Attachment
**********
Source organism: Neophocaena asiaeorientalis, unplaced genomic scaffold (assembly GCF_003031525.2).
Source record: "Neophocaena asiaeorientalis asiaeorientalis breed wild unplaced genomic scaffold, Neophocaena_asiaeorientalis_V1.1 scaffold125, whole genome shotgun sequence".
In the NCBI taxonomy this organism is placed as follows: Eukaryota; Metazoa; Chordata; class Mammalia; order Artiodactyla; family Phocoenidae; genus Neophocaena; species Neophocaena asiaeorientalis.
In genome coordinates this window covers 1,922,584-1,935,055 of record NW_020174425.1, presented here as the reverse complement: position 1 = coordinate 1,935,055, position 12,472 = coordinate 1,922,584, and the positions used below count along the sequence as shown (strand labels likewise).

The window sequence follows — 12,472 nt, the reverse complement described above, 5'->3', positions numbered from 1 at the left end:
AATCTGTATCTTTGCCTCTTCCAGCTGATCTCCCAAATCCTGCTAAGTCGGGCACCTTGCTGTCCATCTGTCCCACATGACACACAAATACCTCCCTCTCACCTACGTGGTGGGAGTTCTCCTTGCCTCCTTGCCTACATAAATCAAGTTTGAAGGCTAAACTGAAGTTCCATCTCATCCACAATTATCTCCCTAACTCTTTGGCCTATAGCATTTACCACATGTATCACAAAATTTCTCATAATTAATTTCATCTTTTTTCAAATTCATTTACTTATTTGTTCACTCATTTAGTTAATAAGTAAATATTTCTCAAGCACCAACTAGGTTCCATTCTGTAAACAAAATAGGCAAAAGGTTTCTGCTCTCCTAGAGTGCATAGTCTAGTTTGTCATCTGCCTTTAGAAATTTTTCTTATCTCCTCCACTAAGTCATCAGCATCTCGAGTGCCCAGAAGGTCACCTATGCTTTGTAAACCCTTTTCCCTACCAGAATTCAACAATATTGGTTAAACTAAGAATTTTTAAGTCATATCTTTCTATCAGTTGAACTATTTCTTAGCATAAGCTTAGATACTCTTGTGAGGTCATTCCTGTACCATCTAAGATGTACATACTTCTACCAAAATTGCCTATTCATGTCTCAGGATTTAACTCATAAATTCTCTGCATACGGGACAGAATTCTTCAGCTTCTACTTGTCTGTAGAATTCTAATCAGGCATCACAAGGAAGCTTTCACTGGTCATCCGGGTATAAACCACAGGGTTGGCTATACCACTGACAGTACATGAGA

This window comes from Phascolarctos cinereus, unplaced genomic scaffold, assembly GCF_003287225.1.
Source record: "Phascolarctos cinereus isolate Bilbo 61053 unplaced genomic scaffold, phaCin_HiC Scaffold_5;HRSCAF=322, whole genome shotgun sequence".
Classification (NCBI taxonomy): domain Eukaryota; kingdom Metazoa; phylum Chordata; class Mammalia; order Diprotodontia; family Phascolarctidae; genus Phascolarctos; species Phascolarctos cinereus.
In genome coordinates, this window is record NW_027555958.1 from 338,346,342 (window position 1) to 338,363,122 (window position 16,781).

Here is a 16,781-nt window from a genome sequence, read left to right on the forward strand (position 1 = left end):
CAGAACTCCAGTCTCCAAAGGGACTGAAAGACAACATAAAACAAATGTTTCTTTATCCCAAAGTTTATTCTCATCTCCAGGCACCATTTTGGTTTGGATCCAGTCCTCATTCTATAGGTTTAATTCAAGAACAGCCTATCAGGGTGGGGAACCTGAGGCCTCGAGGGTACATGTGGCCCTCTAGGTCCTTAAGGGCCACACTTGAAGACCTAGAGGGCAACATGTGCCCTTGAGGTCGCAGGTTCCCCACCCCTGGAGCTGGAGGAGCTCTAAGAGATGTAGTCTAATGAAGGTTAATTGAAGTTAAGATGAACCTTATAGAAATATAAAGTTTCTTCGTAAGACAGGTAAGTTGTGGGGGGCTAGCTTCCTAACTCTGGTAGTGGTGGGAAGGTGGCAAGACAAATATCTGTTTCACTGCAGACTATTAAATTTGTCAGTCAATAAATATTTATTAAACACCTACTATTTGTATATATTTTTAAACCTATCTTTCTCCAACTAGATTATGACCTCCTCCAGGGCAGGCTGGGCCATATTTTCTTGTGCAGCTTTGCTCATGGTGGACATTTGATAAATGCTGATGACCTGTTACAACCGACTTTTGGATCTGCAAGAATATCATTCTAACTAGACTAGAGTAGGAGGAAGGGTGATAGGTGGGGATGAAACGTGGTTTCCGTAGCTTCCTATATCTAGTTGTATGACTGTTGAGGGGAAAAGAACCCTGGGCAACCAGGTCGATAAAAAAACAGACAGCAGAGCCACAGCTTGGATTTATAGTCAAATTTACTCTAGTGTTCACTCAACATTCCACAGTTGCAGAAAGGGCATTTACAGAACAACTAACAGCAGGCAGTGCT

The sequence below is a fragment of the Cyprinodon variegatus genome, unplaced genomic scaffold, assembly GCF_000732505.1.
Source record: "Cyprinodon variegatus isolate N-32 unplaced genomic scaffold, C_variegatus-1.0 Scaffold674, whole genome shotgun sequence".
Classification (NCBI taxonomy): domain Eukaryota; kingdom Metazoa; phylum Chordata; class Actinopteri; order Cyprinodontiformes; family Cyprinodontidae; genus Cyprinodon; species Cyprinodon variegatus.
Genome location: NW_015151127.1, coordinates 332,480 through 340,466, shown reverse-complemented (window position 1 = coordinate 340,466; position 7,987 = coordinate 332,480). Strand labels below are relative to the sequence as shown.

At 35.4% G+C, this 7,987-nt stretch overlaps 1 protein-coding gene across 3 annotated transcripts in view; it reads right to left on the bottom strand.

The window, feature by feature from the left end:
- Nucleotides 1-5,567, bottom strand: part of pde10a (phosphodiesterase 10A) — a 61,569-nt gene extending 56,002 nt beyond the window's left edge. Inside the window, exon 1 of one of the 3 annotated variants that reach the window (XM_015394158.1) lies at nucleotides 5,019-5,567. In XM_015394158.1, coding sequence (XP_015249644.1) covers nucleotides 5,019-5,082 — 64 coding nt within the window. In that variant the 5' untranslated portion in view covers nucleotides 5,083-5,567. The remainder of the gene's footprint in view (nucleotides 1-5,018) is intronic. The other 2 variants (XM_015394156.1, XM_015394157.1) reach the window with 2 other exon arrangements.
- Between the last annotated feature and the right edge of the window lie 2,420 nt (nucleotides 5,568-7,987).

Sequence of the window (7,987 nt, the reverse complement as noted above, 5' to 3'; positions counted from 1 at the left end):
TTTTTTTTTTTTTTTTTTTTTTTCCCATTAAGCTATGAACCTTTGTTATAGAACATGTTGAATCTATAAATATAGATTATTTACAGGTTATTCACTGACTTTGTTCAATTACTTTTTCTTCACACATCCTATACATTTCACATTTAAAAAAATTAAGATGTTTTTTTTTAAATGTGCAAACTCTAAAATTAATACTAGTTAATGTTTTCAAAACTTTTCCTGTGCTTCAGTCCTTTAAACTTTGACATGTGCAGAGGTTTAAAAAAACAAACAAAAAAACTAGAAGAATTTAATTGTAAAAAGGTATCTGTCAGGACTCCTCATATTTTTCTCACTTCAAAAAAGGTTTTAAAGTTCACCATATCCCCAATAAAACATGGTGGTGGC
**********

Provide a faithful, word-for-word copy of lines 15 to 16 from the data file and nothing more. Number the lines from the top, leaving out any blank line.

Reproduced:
Classification (NCBI taxonomy): domain Eukaryota; kingdom Metazoa; phylum Chordata; class Actinopteri; order Cyprinodontiformes; family Cyprinodontidae; genus Cyprinodon; species Cyprinodon variegatus.
Genome location: NW_015151127.1, coordinates 332,480 through 340,466, shown reverse-complemented (window position 1 = coordinate 340,466; position 7,987 = coordinate 332,480). Strand labels below are relative to the sequence as shown.